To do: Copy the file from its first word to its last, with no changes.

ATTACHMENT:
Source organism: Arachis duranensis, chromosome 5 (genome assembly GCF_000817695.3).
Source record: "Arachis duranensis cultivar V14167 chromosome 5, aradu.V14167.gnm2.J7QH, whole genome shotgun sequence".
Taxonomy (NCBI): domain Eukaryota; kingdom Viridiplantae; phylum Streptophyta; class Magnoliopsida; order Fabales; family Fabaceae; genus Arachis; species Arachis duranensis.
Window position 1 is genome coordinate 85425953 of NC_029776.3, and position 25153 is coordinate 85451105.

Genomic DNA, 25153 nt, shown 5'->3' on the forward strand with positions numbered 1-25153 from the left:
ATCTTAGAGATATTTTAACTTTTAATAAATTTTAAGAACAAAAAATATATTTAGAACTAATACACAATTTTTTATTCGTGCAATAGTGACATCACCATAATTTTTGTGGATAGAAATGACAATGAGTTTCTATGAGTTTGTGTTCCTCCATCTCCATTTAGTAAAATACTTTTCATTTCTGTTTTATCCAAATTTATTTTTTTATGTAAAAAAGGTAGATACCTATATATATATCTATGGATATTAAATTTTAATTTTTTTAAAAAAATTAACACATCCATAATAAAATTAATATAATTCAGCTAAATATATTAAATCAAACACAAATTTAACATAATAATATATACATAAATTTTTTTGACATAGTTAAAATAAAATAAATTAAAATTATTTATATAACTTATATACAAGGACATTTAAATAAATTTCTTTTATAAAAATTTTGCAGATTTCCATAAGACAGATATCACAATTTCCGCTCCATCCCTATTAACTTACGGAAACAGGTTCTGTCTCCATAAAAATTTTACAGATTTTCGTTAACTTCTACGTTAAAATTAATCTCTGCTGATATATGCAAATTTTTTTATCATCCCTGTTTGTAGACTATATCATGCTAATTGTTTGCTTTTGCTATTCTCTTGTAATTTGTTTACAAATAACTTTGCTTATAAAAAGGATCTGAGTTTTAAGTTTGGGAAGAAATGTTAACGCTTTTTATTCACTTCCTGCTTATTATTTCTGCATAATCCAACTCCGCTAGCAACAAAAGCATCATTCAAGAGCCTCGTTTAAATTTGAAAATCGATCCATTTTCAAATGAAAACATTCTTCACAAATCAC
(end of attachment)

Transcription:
Source organism: Arachis duranensis, chromosome 5 (genome assembly GCF_000817695.3).
Source record: "Arachis duranensis cultivar V14167 chromosome 5, aradu.V14167.gnm2.J7QH, whole genome shotgun sequence".
Taxonomy (NCBI): domain Eukaryota; kingdom Viridiplantae; phylum Streptophyta; class Magnoliopsida; order Fabales; family Fabaceae; genus Arachis; species Arachis duranensis.
Window position 1 is genome coordinate 85425953 of NC_029776.3, and position 25153 is coordinate 85451105.

Genomic DNA, 25153 nt, shown 5'->3' on the forward strand with positions numbered 1-25153 from the left:
ATCTTAGAGATATTTTAACTTTTAATAAATTTTAAGAACAAAAAATATATTTAGAACTAATACACAATTTTTTATTCGTGCAATAGTGACATCACCATAATTTTTGTGGATAGAAATGACAATGAGTTTCTATGAGTTTGTGTTCCTCCATCTCCATTTAGTAAAATACTTTTCATTTCTGTTTTATCCAAATTTATTTTTTTATGTAAAAAAGGTAGATACCTATATATATATCTATGGATATTAAATTTTAATTTTTTTAAAAAAATTAACACATCCATAATAAAATTAATATAATTCAGCTAAATATATTAAATCAAACACAAATTTAACATAATAATATATACATAAATTTTTTTGACATAGTTAAAATAAAATAAATTAAAATTATTTATATAACTTATATACAAGGACATTTAAATAAATTTCTTTTATAAAAATTTTGCAGATTTCCATAAGACAGATATCACAATTTCCGCTCCATCCCTATTAACTTACGGAAACAGGTTCTGTCTCCATAAAAATTTTACAGATTTTCGTTAACTTCTACGTTAAAATTAATCTCTGCTGATATATGCAAATTTTTTTATCATCCCTGTTTGTAGACTATATCATGCTAATTGTTTGCTTTTGCTATTCTCTTGTAATTTGTTTACAAATAACTTTGCTTATAAAAAGGATCTGAGTTTTAAGTTTGGGAAGAAATGTTAACGCTTTTTATTCACTTCCTGCTTATTATTTCTGCATAATCCAACTCCGCTAGCAACAAAAGCATCATTCAAGAGCCTCGTTTAAATTTGAAAATCGATCCATTTTCAAATGAAAACATTCTTCACAAATCAC